tak('X, 'Y, 'Z, 'A) :- (
 'X =< 'Y, CUT, 'Z === 'A)
tak('X, 'Y, 'Z, 'A) :- (
 'X1 is 'X - 1,
 'Y1 is 'Y - 1,
 'Z1 is 'Z - 1,
 tak('X1, 'Y, 'Z, 'A1),
 tak('Y1, 'Z, 'X, 'A2),
 tak('Z1, 'X, 'Y, 'A3),
 tak('A1, 'A2, 'A3, 'A)

I guess it is doing backtracking via continuations and has its own implementation of a variable environment and unification.

If you look at the code, for example of unifyTerm, you will see that it makes heavily use of pattern matching, which puts Scala into a special position for implementing logic engines.

Best Regards


Pattern matching as such isn't directly useful for logic programming, as it doesn't unify variables.


You can also have a look at scampi (a constraint programming solver in Scala): https://bitbucket.org/pschaus/scampi/wiki/Home Jacop CP Solver also has a scala API.


I found this http://yieldprolog.sourceforge.net/ as a source for Prolog-like system implementation methods, not undocumented source code or cryptic libraries.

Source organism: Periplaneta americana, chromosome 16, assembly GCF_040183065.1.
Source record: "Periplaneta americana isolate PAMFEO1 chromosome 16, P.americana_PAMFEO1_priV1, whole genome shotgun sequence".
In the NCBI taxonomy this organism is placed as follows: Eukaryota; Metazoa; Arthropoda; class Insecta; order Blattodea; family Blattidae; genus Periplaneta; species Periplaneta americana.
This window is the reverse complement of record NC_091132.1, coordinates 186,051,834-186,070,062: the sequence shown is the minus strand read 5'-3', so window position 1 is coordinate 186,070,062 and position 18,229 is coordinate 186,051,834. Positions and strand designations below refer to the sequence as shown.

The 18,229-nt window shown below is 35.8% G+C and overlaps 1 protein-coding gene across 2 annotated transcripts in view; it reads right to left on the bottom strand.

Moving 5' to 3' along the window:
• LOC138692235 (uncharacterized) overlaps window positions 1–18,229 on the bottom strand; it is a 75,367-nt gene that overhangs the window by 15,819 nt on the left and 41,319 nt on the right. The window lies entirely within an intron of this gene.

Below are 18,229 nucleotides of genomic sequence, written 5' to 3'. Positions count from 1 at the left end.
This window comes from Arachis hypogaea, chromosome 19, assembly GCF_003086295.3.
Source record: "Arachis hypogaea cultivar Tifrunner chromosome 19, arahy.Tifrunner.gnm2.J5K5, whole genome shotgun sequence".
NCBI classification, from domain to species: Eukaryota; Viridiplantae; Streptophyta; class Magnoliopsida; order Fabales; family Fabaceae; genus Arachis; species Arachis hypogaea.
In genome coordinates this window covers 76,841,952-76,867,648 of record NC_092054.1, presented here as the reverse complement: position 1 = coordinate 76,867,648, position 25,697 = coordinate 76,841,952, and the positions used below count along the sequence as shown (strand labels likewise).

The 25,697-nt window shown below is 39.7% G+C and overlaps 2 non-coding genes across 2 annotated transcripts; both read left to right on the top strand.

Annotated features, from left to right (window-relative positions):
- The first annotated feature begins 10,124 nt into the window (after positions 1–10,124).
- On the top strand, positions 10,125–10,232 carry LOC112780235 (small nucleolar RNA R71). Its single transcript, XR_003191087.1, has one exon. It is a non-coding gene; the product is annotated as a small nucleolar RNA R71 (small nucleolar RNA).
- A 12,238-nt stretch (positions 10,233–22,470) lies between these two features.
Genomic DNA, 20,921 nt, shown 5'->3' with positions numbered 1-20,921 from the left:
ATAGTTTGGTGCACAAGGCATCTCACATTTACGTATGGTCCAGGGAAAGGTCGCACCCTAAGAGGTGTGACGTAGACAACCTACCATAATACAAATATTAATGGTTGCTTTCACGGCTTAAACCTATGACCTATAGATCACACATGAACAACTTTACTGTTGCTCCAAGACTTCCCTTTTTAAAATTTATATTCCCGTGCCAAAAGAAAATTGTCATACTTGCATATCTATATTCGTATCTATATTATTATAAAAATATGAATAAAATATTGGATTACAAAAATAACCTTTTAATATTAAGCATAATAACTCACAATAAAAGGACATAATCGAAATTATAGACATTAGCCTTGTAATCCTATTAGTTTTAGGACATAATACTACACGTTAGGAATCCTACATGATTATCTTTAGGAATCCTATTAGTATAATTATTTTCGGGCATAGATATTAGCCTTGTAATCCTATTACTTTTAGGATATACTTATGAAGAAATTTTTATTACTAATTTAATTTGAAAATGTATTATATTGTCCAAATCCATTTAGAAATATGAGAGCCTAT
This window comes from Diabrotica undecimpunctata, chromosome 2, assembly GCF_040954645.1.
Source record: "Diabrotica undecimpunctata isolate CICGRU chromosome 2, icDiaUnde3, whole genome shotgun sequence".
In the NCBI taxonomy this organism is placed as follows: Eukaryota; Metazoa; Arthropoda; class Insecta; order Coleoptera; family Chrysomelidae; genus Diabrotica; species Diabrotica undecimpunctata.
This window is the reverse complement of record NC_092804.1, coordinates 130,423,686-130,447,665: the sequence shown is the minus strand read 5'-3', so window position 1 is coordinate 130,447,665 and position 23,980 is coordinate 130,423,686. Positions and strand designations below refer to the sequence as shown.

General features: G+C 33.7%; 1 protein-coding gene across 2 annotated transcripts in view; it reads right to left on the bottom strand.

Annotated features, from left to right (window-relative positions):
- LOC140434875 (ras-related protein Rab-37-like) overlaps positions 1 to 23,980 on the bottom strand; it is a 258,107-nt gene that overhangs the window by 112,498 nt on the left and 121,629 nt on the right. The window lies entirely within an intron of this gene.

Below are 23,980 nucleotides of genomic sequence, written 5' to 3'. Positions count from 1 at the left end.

But I'm interested in Scala only a few days ago, so asked the same question on users.scala: https://users.scala-lang.org/t/yield-prolog-unification-and-coroutines-in-scala/4433

The thing should be available in language to implement unifying backtracking is generator functions which can return and retain computation in mid of function execution. The same effect can be may be achieved by using coroutines or green threads, which produce partial solutions in backtrack chaining.

Your Answer

By clicking “Post Your Answer”, you agree to our terms of service, privacy policy and cookie policy

Not the answer you're looking for? Browse other questions tagged or ask your own question.